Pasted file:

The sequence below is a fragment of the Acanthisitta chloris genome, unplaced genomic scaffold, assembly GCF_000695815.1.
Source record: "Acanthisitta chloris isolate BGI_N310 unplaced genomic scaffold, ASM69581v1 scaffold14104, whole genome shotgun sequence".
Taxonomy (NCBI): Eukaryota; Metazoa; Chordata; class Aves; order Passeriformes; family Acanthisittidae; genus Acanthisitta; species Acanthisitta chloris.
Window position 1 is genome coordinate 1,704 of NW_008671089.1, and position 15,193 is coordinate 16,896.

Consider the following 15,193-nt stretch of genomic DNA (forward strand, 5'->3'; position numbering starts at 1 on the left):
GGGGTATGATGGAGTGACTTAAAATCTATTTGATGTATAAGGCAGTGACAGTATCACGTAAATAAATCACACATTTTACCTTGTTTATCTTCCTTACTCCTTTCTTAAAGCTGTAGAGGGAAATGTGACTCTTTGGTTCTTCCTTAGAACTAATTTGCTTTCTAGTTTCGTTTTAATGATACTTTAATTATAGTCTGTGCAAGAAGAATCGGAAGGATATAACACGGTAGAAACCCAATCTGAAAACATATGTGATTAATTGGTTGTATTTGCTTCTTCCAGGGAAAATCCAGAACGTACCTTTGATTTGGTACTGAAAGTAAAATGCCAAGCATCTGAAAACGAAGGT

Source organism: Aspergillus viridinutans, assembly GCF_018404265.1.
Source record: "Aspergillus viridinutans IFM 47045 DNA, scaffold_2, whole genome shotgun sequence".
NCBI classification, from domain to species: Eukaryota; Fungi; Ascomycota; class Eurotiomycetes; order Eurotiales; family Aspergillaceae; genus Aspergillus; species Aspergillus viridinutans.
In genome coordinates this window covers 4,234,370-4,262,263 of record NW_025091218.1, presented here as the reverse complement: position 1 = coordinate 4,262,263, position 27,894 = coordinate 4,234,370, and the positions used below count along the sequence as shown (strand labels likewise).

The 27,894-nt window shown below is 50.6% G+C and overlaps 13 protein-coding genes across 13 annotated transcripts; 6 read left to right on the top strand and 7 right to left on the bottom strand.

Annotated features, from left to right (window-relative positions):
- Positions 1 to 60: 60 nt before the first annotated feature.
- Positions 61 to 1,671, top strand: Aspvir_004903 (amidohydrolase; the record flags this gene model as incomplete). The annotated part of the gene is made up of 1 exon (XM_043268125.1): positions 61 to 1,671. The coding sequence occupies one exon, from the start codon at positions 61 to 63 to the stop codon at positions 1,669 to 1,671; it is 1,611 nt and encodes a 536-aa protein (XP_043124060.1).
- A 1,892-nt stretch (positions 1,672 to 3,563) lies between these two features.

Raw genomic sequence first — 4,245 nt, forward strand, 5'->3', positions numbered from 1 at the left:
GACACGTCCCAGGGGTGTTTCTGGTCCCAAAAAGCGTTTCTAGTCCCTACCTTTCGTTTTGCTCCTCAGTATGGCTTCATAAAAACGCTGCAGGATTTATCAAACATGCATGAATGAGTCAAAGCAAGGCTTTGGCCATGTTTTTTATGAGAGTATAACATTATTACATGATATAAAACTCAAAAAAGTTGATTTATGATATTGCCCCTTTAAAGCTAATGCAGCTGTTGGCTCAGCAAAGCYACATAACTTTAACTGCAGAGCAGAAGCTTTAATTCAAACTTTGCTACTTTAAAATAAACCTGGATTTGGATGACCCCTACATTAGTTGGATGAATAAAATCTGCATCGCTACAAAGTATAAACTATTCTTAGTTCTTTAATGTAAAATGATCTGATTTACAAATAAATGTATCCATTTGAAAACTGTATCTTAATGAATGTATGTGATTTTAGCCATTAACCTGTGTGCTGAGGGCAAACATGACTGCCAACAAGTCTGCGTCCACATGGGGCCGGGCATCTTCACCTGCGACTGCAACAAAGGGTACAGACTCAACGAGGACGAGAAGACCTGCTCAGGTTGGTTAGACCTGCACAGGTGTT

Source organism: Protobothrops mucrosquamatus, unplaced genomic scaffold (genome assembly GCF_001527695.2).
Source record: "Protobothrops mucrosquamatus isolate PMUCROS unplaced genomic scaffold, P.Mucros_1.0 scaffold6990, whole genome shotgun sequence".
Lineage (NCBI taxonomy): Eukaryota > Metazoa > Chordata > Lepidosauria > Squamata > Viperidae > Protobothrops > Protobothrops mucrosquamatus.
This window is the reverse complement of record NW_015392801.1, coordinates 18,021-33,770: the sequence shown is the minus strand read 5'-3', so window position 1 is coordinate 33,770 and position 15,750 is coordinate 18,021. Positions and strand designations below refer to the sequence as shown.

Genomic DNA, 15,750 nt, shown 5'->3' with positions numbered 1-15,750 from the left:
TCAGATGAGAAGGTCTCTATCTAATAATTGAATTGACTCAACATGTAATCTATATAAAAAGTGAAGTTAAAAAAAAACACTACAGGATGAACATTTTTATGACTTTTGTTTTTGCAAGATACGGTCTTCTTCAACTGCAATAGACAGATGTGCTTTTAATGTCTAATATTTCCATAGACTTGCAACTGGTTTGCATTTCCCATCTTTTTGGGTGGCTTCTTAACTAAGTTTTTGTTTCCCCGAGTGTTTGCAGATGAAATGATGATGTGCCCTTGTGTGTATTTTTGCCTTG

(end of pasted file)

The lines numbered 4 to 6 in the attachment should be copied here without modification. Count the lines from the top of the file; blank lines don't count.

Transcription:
Window position 1 is genome coordinate 1,704 of NW_008671089.1, and position 15,193 is coordinate 16,896.

Consider the following 15,193-nt stretch of genomic DNA (forward strand, 5'->3'; position numbering starts at 1 on the left):
GGGGTATGATGGAGTGACTTAAAATCTATTTGATGTATAAGGCAGTGACAGTATCACGTAAATAAATCACACATTTTACCTTGTTTATCTTCCTTACTCCTTTCTTAAAGCTGTAGAGGGAAATGTGACTCTTTGGTTCTTCCTTAGAACTAATTTGCTTTCTAGTTTCGTTTTAATGATACTTTAATTATAGTCTGTGCAAGAAGAATCGGAAGGATATAACACGGTAGAAACCCAATCTGAAAACATATGTGATTAATTGGTTGTATTTGCTTCTTCCAGGGAAAATCCAGAACGTACCTTTGATTTGGTACTGAAAGTAAAATGCCAAGCATCTGAAAACGAAGGT